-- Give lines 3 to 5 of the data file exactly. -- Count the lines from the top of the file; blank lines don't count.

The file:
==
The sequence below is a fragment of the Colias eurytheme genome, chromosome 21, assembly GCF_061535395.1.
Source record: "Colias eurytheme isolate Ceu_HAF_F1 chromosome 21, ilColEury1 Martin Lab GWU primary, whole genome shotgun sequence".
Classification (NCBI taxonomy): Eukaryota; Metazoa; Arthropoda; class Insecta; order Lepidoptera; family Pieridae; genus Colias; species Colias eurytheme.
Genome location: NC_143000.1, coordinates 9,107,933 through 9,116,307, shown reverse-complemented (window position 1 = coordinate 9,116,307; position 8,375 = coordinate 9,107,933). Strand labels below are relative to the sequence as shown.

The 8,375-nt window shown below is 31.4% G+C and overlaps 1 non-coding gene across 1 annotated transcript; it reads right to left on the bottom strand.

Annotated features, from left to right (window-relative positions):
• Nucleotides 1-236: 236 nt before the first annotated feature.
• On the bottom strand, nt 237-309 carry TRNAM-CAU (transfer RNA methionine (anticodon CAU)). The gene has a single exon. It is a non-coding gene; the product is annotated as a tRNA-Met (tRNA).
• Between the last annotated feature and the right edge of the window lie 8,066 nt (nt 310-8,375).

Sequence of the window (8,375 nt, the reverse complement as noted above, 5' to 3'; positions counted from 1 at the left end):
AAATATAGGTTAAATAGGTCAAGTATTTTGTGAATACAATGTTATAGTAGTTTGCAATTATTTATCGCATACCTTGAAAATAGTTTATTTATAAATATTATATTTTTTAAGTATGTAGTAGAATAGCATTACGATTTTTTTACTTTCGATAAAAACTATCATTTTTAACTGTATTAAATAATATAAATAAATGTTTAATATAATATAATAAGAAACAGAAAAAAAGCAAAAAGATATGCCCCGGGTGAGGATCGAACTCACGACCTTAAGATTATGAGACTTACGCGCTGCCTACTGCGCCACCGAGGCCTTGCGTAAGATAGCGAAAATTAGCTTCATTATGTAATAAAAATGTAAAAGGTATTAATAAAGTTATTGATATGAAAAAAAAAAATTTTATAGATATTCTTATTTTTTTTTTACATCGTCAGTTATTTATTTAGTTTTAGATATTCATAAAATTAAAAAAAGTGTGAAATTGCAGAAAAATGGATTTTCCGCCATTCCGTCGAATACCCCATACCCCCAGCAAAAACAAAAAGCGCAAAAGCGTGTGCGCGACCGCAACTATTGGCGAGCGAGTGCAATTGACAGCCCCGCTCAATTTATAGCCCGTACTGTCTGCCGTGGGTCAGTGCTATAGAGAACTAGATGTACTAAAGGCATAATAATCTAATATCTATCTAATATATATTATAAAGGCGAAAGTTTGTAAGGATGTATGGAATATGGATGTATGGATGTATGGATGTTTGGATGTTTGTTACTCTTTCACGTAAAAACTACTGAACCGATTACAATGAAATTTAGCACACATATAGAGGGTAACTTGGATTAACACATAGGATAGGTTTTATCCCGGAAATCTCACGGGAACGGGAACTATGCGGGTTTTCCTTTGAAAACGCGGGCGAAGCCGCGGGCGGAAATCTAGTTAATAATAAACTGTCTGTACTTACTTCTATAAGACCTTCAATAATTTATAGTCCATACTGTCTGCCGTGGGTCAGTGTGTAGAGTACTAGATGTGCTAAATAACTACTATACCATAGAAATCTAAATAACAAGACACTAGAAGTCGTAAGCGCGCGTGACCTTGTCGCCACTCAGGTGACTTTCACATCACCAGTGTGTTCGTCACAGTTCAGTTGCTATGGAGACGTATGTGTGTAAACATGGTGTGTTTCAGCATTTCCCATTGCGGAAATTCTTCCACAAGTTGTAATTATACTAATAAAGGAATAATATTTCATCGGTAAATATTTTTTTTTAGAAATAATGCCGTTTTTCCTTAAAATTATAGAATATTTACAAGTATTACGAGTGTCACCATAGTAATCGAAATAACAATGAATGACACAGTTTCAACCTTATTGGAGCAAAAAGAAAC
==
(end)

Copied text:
Classification (NCBI taxonomy): Eukaryota; Metazoa; Arthropoda; class Insecta; order Lepidoptera; family Pieridae; genus Colias; species Colias eurytheme.
Genome location: NC_143000.1, coordinates 9,107,933 through 9,116,307, shown reverse-complemented (window position 1 = coordinate 9,116,307; position 8,375 = coordinate 9,107,933). Strand labels below are relative to the sequence as shown.

The 8,375-nt window shown below is 31.4% G+C and overlaps 1 non-coding gene across 1 annotated transcript; it reads right to left on the bottom strand.